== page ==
Drywall Hanging: How to Hang Drywall

You can attach drywall to the framing with nails or screws. Nailing is the faster method, but nails sometimes pop loose later, creating small bumps on the wall surface. (Nail pops occur when studs dry, forcing nails out a little, or if the drywall wasn't nailed tightly to begin with.) Screws cost a bit more in time and money, but they rarely produce pops. Screws must be used when working with steel studs.

Another option is to hold the drywall in place with construction adhesive. This allows you to use fewer nails or screws, reducing the time needed to fill fastener dimples. Adhesive also makes a stiffer wall and reduces nail pops.

You must also decide whether to attach the rectangular sheets horizontally or vertically. Most drywall installers prefer to run the sheets horizontally, which makes a stronger wall, especially over steel studs. In addition, this method places long joints about 4 feet up from the floor, a convenient height for finishing. Stagger the vertical seams if you can; doing so makes the wall stronger.

Prestart Checklist

About 15 to 30 minutes per sheet of drywall, depending on the complexity of the shape

Tape measure, chalk line, power drill/driver or hammer, drywall T-square, utility knife, jab saw, Surform plane

Measuring and laying out, driving screws or nails, cutting with a utility knife

Framing completed; utilities in place

Drywall sheets, 1-5/8-inch drywall nails or screws

In general, make as few seams as possible. Joints between horizontal drywall sheets do not require blocking if the studs are not more than 16 inches on center.

Hanging Horizontal Pieces: Step 1

Screw a 2x2 ledger about 52 inches below the ceiling. Place the drywall on the ledger. Make sure the sheet ends on the middle of a stud; if it doesn't, cut it. Mark the stud locations and snap chalk lines. Then push the sheet up tight against the ceiling and fasten it.

Hanging Horizontal Pieces: Step 2

Cut the bottom piece about 1 inch narrower than the space below the top sheet. With the uncut edge up, pry the sheet tight to the edge of the upper piece and fasten. When installed later, baseboard will hide the gap and the cut edge.

Fastening Drywall: Screws

Use a screw gun with an adjustable clutch or a regular drill with a dimpler attachment. Both the clutch and the dimpler are designed to drive screws so they sink just below the surface without breaking the paper. Space the screws 12 inches apart.

Fastening Drywall: Nails

Double-nail to prevent nail pops. Space ringshank drywall nails 12 inches apart, with a second set about 2 inches from the first. Along the edges use single nails 8 inches apart. When a nail is flush to the surface, hit it one more time to create a slight depression, but don't break the paper surface.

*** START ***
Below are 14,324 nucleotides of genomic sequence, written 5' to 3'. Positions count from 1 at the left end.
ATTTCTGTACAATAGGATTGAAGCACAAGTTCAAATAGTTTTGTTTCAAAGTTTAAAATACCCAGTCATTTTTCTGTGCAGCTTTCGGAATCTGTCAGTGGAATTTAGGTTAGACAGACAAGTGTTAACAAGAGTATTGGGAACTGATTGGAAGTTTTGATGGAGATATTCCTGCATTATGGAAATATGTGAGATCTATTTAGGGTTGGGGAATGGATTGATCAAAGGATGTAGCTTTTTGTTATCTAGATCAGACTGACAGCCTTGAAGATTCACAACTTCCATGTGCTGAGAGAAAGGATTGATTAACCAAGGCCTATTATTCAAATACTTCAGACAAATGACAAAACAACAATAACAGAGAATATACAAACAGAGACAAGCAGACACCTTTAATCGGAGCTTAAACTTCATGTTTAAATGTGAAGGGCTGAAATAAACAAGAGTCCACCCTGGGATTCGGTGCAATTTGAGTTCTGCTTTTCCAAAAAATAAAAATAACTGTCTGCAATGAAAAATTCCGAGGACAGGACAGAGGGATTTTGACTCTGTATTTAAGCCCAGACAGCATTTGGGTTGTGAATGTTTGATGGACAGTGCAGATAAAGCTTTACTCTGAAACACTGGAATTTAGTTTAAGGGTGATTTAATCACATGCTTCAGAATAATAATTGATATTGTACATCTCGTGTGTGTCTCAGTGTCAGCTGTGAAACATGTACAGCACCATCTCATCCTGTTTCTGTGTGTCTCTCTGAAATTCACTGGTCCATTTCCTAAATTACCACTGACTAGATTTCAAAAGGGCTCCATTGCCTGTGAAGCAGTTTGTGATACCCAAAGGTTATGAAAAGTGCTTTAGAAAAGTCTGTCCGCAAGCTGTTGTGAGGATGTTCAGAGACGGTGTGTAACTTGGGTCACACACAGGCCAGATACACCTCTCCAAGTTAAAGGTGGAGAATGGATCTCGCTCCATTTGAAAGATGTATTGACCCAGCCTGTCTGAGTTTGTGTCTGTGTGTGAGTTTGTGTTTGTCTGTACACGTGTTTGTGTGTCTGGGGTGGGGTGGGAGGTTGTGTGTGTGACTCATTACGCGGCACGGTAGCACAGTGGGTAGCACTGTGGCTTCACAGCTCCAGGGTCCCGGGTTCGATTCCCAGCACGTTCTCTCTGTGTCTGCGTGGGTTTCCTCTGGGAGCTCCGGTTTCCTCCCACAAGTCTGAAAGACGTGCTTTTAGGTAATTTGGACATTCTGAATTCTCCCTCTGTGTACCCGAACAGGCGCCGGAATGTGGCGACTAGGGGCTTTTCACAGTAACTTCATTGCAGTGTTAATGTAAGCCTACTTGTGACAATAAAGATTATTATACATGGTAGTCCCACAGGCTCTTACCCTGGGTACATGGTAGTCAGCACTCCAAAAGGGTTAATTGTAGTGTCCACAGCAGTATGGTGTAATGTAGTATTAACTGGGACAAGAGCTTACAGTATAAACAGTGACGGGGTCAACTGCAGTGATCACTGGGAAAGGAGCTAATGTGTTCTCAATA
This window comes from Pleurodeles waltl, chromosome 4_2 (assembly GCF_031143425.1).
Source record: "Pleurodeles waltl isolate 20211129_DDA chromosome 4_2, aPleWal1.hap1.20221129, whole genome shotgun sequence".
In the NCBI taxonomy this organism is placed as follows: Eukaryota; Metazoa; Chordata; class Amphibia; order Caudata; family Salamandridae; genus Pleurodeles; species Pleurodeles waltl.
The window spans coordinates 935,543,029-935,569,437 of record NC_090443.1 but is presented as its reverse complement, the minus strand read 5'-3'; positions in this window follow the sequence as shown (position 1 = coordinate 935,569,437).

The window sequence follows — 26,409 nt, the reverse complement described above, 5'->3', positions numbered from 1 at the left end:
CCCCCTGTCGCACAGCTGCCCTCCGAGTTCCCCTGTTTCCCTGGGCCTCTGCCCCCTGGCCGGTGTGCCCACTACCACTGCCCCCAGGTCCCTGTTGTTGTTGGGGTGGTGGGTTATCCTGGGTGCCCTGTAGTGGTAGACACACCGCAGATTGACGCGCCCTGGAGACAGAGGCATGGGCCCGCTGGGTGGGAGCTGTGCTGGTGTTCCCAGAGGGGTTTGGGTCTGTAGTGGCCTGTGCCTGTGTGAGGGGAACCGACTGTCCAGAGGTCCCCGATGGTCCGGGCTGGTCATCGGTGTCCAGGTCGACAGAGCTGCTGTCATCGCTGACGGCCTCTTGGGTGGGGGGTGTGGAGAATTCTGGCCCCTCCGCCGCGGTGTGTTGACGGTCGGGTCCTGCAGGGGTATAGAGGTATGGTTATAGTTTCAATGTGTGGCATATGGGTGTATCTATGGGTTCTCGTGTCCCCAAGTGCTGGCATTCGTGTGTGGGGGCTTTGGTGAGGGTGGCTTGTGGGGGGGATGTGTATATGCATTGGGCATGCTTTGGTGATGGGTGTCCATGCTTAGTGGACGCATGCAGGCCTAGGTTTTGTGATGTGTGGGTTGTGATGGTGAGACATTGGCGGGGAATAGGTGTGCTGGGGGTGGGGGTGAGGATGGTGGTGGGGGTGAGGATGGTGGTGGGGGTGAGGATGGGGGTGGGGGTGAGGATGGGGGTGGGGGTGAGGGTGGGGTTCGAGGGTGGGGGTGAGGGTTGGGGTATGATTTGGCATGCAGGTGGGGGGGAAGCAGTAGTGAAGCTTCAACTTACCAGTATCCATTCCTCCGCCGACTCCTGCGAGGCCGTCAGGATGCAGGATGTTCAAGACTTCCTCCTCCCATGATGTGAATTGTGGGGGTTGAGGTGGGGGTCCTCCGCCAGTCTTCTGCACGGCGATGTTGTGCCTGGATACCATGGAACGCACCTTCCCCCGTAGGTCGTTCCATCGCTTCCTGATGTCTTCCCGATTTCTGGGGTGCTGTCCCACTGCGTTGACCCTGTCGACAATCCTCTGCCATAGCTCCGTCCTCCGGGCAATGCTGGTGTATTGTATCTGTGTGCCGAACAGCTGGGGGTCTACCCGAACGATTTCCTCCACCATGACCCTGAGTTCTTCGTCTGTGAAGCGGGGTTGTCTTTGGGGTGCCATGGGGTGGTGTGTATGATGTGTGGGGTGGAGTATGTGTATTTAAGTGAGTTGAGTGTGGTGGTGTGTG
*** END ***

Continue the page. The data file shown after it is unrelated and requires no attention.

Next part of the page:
Fastening Drywall: Glue

Apply a bead of drywall mastic to each stud. Drive nails or screws into the sheet to hold it in place while the adhesive sets. You can space the fasteners 18 to 24 inches apart as long as the drywall is held firmly against the studs.

Making Cutouts: Step 1

Make cutouts to fit drywall around electrical boxes and other obstacles in the wall. Start by measuring and carefully laying out the positions of the cutouts on the face of the sheet.

Making Cutouts: Step 2

Use a jab saw to make the cutout. To make starting the cut a little easier, drill holes in the corners.

Making Cutouts: Step 3

If you need to trim the opening a little bit to make it fit, use a Surform plane. Drywall is hard on edge tools, so make sure to have one plane or rasp for drywall work and another for shaping wood.

What If ... You Have to Cut Drywall Around a Window or Doorway?

If the wall you are covering includes a door or window opening, run the drywall right over the opening and cut it out after the drywall is fastened in place. If the sheet ends over the opening, cut the drywall with a handsaw, guiding the saw against the framing. It doesn't matter if the cuts are ragged or a little uneven because they will be covered by trim or corner bead.

If the drywall runs completely over the top of the doorway, use a handsaw to cut along the jack studs until you reach the bottom of the header on both sides. Snap a chalk line to mark the bottom of the header and cut along the line with your utility knife. Snap back the waste piece and cut the back paper free.

Cutting Drywall: Step 1

Mark the piece about 1/4 inch smaller than the space it needs to fit. Use a utility knife to cut through the outside face of the drywall and into the gypsum. Make two or three passes to deepen the cut; you do not need to cut through the sheet.

Cutting Drywall: Step 2

To complete the cut, bump the back of the sheet at the cut line with your knee as you hold the sheet. This will snap the gypsum so you can fold back the sheet. Slice the back paper along the fold line with a utility knife.

Comments (3)
trangphongsang wrote:

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8/27/2016 12:25:43 AM Report Abuse
multimac86 wrote:

from.lou this kind of work i'm really crazy about sheetroc & electrical &plumping & roof patching & every thing that has to do with a house

10/7/2010 09:42:46 PM Report Abuse
boon9698 wrote:

good job

1/23/2010 10:10:20 AM Report Abuse
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